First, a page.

In this piece I have used ring pulls to represent carbon dioxide. It is often represented in three-dimensionally as two red spheres (oxygen) attached to one black sphere (carbon). I painted the ring pulls with Hobbytex paint recovered out of old tubes. (Hobbytex was a fabric-painting craze in the 1970s.) Anyone who has used Hobbytex would have noticed its powerful petrochemical fumes.
Carbon dioxide provides more than fizz; it’s an essential part of all life on this planet, and it helps to create the greenhouse effect – a global blanket – that keeps the earth warm enough for the human life we’ve grown accustomed to over the entire course of human development.
You can have too much of a good thing. Since the industrial revolution, when we began burning fossil fuels in earnest, the amount of carbon dioxide in the earth’s atmosphere has grown by about 30%. Now, our global blanket is getting a little too warm. I’ve represented this by using the curve of the lamp frame to suggest the curve of the atmospheric blanket over the surface of the earth.
I found the metal toy car, encrusted with dirt, in the back yard. It has been painted in the black and white Marlboro livery of motor racing legend Peter Brock’s cars. Carbon dioxide molecules trail out the back of it like a bride’s long train, and ascend into the overarching atmosphere.
Lest we forget
Every year at about this time, I think of Simpson and his donkey. I’ve known the story of this courageous pair – how they toiled up and down the cliffs at Gallipoli, taking wounded soldiers to the hospital ships – for as long as I can remember. It’s a fragment of a bigger story that encompasses poppies and mud and the opening scenes of George Johnston’s My Brother Jack, where there were gas masks and crutches in the hall and strangely disfigured men lurking out the back.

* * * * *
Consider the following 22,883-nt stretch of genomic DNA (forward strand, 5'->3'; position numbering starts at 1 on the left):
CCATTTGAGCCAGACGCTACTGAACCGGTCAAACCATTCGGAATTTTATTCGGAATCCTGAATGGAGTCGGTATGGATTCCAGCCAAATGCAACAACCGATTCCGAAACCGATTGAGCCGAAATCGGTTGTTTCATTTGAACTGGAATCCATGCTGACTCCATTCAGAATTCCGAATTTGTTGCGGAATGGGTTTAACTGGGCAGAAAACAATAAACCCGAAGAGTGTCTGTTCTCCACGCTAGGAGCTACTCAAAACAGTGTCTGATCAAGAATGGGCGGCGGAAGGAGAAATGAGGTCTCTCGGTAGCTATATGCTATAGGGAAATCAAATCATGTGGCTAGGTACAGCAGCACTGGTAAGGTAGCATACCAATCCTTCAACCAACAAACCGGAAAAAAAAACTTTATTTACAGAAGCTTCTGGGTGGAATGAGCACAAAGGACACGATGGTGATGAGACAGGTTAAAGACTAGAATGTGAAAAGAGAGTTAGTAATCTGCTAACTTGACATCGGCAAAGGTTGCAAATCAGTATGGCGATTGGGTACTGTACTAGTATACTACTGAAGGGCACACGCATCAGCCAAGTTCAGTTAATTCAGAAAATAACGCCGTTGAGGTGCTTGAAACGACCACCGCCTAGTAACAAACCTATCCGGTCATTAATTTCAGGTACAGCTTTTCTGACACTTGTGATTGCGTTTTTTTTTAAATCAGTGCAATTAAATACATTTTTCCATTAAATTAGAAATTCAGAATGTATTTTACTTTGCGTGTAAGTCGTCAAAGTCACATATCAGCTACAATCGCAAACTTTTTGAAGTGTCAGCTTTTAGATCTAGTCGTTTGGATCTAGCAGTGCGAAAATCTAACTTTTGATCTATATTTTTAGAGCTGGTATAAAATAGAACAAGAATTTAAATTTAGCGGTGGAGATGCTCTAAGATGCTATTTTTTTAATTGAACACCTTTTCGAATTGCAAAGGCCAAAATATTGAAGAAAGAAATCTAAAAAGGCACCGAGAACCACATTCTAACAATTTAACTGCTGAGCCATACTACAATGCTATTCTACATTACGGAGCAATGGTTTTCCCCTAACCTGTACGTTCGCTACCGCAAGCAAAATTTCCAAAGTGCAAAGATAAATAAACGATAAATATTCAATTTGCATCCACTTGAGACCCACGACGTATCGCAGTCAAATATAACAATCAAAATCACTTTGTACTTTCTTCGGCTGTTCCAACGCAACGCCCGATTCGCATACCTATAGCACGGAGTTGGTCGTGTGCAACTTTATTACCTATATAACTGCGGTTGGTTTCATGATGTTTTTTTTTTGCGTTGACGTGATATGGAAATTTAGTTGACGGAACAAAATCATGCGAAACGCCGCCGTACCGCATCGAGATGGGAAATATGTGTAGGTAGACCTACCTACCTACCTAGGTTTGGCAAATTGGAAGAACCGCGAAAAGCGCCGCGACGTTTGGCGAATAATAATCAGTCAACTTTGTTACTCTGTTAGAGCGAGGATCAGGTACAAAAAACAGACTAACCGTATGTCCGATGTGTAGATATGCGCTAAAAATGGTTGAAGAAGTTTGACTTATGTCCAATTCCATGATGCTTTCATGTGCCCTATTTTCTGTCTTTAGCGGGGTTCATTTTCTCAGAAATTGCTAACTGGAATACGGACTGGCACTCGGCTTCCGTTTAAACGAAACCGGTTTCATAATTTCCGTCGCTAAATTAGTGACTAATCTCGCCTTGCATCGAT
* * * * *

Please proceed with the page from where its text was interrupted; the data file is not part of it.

The earliest Anzac Day ceremonies were personal; they evoked particular young men that people had known and loved. Now, a century later, those young people are more abstract to us. But because of the stories woven round them, they will not be forgotten.
What about the young people a hundred years from now? They don’t yet have names or faces. But they’ll be just as real as we are now. And it may be that they will look back at us and wonder how we could have forgotten them. How could we have had so much information about climate change and yet done so little?
Perhaps, unlike the Anzacs, they just don’t have a good enough story. Social scientists tell us that information, by itself, doesn’t make much impact on people. Stories, on the other hand, have sticking power. And the stories we don’t tell each other – the silences – are just as important.
Anzac stories can be told simply, powerfully, emotionally. There’s a boy from the bush, running into enemy fire, legs like springs. Climate change offers some scientists writing papers full of maths equations that nobody else can read and a vague sense of guilt about not switching off the power at the wall. For most people, climate change just thuds quietly to the bottom of the brain.
But stories are made as much as they’re born. Historian Charles Bean worked tirelessly to promote the memory of the Anzacs at Gallipoli. The Gallipoli story caught on because it combined with the needs of a new nation hungry for stories to tell about itself. A century on, our political leaders are keener than ever to bathe in reflected glory.
It certainly beats talking about parts per million of carbon dioxide molecules in the atmosphere. We can know, and yet we can forget.
First published in the Western Advocate, April 25, 2015 as a contribution to the Sustainable Bathurst column.